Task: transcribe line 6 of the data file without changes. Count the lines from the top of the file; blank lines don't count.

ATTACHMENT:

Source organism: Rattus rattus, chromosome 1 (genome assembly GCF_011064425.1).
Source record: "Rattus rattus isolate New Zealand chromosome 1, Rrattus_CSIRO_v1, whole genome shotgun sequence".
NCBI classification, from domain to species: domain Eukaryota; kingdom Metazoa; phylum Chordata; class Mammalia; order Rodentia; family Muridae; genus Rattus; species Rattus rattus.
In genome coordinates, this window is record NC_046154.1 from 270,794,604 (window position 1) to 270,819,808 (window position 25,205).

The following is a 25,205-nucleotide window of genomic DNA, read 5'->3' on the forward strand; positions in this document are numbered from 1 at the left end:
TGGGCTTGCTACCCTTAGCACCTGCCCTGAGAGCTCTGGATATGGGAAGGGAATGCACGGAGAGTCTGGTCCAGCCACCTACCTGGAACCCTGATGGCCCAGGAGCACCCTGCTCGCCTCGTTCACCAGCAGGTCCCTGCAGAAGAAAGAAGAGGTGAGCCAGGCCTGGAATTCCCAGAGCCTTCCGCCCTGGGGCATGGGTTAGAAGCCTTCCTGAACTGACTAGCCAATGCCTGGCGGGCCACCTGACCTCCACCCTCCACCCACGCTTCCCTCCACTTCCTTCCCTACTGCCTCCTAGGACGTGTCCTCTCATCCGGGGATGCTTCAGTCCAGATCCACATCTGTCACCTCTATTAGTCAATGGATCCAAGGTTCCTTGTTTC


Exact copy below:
TGGGCTTGCTACCCTTAGCACCTGCCCTGAGAGCTCTGGATATGGGAAGGGAATGCACGGAGAGTCTGGTCCAGCCACCTACCTGGAACCCTGATGGCCCAGGAGCACCCTGCTCGCCTCGTTCACCAGCAGGTCCCTGCAGAAGAAAGAAGAGGTGAGCCAGGCCTGGAATTCCCAGAGCCTTCCGCCCTGGGGCATGGGTTAGAAGCCTTCCTGAACTGACTAGCCAATGCCTGGCGGGCCACCTGACCTCCACCCTCCACCCACGCTTCCCTCCACTTCCTTCCCTACTGCCTCCTAGGACGTGTCCTCTCATCCGGGGATGCTTCAGTCCAGATCCACATCTGTCACCTCTATTAGTCAATGGATCCAAGGTTCCTTGTTTC